Test Your Financial Literacy With These 5 Financial Aid Myths and Facts
In Honor of April as Financial Literacy Month, NASFAA Dispels Award Letter Misconceptions
Washington, DC – April 16, 2014 – In honor of Financial Literacy Month, the National Association of Student Financial Aid Administrators (NASFAA) is dispelling commons myths about financial aid award packages. April is also the month when most higher education institutions send their award letters for fall enrollment, so have your readers test their college-cost savvy with these myths and facts:
Myth or Fact? It’s all free money.
Myth. Any money that helps you pay for college - whether grants, loans, or work-study - is considered part of your financial aid award. While some financial aid like Pell Grants only require students to maintain certain attendance and academic standards, other programs carry additional requirements. Work-study awards must be earned through employment (usually 20 hours per week or less), and loans will need to repaid after students leave college.
Myth or Fact? If I borrow $20,000 in student loans, I’ll have to repay $20,000.
Myth. Loans generally will cost a borrower more in the long run than he or she receives up front. Some student loans accrue interest while borrowers are completing their degrees, increasing the total owed after college. After a student leaves school, interest will continue to accrue until the loan debt is paid in full or forgiven.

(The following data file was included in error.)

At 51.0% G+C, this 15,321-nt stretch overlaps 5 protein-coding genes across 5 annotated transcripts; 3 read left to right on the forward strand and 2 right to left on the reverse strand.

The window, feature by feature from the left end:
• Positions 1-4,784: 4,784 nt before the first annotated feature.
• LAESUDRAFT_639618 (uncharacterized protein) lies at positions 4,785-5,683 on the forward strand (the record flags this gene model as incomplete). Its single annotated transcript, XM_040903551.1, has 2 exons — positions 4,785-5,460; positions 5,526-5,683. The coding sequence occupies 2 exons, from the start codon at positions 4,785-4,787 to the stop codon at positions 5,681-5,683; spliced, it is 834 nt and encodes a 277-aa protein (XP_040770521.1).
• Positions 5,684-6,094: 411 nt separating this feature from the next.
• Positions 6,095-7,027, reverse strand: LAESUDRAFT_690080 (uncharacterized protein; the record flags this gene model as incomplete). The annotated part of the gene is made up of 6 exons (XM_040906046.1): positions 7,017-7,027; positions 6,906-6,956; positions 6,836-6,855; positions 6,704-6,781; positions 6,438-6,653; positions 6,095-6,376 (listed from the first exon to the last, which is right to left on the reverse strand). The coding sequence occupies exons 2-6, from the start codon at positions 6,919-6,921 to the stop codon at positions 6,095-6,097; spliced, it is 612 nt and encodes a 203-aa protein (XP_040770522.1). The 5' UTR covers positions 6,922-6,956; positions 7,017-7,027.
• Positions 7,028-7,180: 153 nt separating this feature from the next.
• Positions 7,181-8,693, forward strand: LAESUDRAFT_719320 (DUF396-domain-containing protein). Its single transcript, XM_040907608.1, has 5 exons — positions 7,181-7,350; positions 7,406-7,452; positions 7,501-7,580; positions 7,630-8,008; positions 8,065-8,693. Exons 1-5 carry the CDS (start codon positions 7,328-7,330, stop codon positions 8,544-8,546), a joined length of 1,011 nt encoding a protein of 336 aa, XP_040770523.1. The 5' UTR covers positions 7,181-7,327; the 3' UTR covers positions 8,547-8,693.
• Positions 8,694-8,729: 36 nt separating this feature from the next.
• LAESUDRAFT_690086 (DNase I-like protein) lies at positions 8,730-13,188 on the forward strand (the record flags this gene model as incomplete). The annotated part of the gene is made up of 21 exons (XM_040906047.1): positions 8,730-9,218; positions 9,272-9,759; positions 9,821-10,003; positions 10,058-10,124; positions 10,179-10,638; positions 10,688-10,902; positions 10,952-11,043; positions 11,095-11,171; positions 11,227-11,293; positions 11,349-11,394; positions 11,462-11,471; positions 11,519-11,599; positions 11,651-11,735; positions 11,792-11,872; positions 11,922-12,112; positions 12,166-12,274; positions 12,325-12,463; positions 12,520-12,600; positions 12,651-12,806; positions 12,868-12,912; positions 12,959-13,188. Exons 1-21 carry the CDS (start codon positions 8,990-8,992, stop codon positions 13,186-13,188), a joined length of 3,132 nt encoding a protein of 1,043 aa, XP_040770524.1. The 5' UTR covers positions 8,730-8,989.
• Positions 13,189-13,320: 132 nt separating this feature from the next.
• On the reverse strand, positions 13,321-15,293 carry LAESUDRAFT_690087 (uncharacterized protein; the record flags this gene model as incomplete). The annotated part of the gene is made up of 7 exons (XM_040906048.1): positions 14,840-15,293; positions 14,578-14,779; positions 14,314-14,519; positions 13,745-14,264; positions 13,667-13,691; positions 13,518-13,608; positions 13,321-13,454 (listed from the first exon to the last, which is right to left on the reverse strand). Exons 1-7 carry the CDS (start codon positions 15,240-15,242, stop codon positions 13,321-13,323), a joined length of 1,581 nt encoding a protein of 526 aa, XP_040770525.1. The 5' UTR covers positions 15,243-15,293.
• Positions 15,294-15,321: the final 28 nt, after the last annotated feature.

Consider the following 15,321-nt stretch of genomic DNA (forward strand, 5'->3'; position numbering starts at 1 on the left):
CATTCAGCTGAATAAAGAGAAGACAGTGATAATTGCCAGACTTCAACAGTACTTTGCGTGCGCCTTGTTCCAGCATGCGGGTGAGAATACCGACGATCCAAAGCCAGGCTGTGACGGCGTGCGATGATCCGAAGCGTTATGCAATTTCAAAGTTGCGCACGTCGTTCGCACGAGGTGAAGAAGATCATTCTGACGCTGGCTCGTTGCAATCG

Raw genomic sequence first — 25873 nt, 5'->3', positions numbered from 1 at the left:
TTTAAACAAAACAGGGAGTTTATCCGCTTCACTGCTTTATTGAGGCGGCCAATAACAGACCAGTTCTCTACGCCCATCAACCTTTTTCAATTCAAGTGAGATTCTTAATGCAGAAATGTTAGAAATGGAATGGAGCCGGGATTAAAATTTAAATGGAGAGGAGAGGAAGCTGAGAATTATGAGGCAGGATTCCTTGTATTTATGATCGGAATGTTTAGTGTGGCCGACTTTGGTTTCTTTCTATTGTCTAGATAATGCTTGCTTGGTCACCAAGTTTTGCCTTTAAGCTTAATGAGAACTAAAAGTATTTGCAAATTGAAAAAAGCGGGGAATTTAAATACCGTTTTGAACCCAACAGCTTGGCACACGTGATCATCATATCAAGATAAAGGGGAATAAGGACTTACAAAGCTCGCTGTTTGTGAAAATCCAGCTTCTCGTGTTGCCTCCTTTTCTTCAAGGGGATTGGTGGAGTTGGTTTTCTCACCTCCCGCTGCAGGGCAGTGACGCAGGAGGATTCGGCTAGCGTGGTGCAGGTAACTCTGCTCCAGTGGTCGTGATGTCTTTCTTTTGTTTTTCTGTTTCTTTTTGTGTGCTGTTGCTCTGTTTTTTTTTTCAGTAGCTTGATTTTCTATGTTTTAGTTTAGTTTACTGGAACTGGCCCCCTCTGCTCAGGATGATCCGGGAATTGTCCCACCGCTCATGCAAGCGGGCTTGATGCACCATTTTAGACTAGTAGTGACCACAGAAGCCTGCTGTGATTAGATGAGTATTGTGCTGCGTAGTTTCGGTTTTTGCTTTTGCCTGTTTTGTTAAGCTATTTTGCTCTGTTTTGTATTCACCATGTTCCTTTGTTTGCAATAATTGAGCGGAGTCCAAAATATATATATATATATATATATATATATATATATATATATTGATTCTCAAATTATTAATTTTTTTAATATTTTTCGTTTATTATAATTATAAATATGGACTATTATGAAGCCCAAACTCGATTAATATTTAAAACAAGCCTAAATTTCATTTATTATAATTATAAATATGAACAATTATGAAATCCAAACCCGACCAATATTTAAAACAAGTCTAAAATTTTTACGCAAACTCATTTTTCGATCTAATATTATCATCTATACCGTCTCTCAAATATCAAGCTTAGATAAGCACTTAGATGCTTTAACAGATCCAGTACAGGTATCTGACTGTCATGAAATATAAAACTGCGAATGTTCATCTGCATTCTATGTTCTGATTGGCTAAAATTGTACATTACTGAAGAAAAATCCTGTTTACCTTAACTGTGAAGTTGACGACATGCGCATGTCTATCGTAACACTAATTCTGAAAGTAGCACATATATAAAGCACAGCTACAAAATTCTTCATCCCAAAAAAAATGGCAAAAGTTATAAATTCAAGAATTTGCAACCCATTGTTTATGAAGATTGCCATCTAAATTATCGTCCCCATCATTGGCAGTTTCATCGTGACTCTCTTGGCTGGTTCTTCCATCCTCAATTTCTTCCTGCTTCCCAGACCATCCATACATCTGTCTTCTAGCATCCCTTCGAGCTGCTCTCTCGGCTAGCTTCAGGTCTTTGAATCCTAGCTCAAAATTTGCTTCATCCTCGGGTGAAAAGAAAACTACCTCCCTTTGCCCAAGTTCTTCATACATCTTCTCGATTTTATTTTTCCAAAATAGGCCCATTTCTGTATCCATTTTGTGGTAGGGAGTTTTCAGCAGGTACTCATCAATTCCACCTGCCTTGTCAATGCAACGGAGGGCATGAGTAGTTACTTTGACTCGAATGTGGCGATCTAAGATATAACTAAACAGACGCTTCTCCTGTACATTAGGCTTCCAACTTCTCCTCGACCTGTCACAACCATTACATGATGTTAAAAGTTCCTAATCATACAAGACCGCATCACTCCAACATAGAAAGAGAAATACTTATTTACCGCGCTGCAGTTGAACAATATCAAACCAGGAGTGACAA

Myth or Fact? Students must take the loan amounts offered in their awards.
Myth. Students are not required to take all of the loans offered them. Calculate your true cost of college, rather than the school estimate in your aid award, and then work backwards to find the minimum amount you’ll need to borrow to get an education. Work with your institution’s financial aid administrators to determine what the right loan amount is for you.
Myth or Fact? Financial aid awards contain all the money available to help pay for college.
Myth. Students can continue to search and apply for outside scholarships after they receive their financial aid awards. In fact, they can apply for scholarships throughout their entire college careers! Families can also look to credit unions and private lenders to borrow private student loans, though private loans are only recommended after eligibility for federal student loans is exhausted.
Myth or Fact? Financial aid professionals are available to answer questions about paying for college.
Fact! Students and parents should feel comfortable asking questions of an institution’s financial aid administrators, even if they’re not sure whether they will ultimately enroll at that institution. Financial aid administrators want to help any prospective, current, and former students and their parents better understand college costs and make well-informed decisions for their college careers and futures.
NASFAA is also available to help. The online Students, Parents & Counselors center is packed with information on financial aid awards, scholarships, tuition discounts, and more.
To speak to a NASFAA spokesperson, please email firstname.lastname@example.org or call (202) 785-6944. Happy Financial Literacy Month!
The National Association of Student Financial Aid Administrators (NASFAA) is a nonprofit membership organization that represents nearly 20,000 financial aid professionals at approximately 3,000 colleges, universities, and career schools across the country. NASFAA member institutions serve nine out of every ten undergraduates in the U.S. Based in Washington, DC, NASFAA is the only national association with a primary focus on student aid legislation, regulatory analysis, and training for financial aid administrators. For more information, visit www.nasfaa.org.